Perspective returns. 
 
It is not about a lack of space but a quantity of stuff.  I am perfectly content in my house.  sure, the flooring needs some help and the walls need a splash of paint here and there, but I love our little home.  It is perfect for the family we are.  In the end, it is our home; it is where our memories are made, our lives are shared, and where love greets you at the door.   

7 comments:

mama llama said...

AMEN!

Beautiful post, from your NoVA neighbor!

I am blessed with what I have. And yet all around me homes like mine are being ripped out with huge mansions...that AREN'T SELLING...are going up. It makes me sad. THe local flavor of red brick is disappearing...

...or is it that a new flavor is being sought? Has the old flavor become bland?

Be well, TE.

T said...

Agreed!!

I lived in a large house that we kept filling... but in the end, the love was gone.

So, my modest home is perfect for my girls and me. We love it and I don't miss the old place. We've donated a TON of stuff and now we live more simply. I like it. Maybe if I'd never had the other, I would still want it but now... I'm content and it feels grand!!!

Money isn't bad but I think its LOVE that makes the world go 'round!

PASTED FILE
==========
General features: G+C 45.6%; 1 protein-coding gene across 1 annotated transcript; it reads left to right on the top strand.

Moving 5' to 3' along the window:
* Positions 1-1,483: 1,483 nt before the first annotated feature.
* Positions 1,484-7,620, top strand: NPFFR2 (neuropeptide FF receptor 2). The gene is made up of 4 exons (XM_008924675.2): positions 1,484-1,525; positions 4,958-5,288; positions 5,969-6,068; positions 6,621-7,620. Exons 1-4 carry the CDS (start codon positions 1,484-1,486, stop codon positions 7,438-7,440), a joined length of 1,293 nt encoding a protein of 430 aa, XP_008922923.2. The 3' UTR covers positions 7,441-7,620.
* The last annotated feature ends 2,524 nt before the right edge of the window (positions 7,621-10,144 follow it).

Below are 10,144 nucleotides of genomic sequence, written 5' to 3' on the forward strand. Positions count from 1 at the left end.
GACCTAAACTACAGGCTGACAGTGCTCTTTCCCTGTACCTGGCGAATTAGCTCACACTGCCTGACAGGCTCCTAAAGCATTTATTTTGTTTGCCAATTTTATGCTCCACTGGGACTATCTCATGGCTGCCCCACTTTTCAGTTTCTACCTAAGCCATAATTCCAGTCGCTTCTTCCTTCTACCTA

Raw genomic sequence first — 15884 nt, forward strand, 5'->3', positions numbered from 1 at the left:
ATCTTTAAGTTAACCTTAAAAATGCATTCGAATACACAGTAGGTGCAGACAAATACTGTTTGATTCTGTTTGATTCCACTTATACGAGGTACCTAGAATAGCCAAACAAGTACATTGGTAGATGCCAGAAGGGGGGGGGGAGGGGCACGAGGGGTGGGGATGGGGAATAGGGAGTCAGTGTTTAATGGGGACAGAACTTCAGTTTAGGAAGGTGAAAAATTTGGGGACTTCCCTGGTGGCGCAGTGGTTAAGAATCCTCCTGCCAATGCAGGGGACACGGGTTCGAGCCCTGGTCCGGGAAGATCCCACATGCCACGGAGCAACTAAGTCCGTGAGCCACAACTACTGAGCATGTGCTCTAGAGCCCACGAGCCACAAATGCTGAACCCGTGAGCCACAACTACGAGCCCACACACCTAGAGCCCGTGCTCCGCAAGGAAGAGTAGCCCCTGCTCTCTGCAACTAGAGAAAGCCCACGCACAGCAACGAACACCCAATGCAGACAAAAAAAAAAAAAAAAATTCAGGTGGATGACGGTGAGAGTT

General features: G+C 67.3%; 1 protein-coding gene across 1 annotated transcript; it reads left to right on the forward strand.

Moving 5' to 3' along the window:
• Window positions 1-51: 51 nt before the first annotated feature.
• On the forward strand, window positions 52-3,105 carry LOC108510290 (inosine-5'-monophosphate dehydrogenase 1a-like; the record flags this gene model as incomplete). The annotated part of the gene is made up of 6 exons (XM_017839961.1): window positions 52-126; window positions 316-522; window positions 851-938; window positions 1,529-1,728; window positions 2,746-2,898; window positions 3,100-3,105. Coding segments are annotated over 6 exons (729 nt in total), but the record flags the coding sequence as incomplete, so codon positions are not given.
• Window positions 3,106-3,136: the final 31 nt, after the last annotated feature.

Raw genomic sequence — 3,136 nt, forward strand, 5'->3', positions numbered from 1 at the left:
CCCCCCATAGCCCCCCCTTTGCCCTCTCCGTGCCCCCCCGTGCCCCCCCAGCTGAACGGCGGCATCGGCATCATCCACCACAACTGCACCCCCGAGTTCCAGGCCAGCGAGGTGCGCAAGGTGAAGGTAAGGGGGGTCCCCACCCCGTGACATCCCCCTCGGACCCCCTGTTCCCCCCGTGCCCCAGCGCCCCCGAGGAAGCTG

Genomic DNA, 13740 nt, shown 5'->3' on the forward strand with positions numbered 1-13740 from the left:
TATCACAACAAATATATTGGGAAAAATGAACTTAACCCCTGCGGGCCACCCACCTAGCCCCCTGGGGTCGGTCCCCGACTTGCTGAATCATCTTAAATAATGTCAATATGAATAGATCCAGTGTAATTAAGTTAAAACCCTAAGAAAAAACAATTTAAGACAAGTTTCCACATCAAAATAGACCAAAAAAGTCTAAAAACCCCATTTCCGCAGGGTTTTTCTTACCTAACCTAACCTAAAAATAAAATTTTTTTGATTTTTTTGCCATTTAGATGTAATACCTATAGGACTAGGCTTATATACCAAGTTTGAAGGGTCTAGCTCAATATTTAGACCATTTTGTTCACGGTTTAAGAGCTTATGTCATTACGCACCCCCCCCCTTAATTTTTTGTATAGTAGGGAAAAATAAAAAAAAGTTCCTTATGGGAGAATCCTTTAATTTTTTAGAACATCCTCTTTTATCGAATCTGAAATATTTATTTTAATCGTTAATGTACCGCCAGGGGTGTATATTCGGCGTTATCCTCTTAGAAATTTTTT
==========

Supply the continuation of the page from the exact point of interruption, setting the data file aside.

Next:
Laura said...

What a awesome post!

I had to move back in with my folks. We do each have our own room but there are 5 of us in the house and some days it gets crazy!

But we love it and I cant imagine it any other way now!!!

Home defintely is where the heart is!

(WP wont let me log in tonight *sigh*)

Aaron said...

A good perspective.

Reminds me of a banner that hangs above the door of Sarah's sister's house, "Love you more."

cathouse teri said...

I love perspective!

Incidentally, we just moved into a new place here in the Hampton Roads area. I think, while I've been at work, my house may very well have become surrounded by water! :)

(No one warned me about this specific danger in regards to moving to the specific area where I live.)

dadshouse said...

Exception - great post! Wow. Love your insights and perspective. You're right, the pursuit of more more more is not healthy, and leads to discontent. Focusing on all the good in your life is best.

That said - I think your reasons for a bigger place are GREAT. You didn't say you want it for more status, or to outdo your neighbor. You gave wonderful reasons - gardening, dancing. I say go for it! Keep those positive thoughts and motivations, and that home will be yours in no time.

Major props to all the grounded people in the world, like you. :-)

justrun said...

I was just thinking about this the other day (also, all the time). I would really like to have a house with "more" than I have now. I dream about a large porch, a pantry, and, my gosh, a laundry chute, and of how great life would be with those things.
But then, I look around, and realize I made this house I have now and it's small, but it's pretty great. And I did it all on my own, and I've made memories here, and I can afford it. Something tells me that stuff makes me feel a lot better than anything else could.

Good post. :)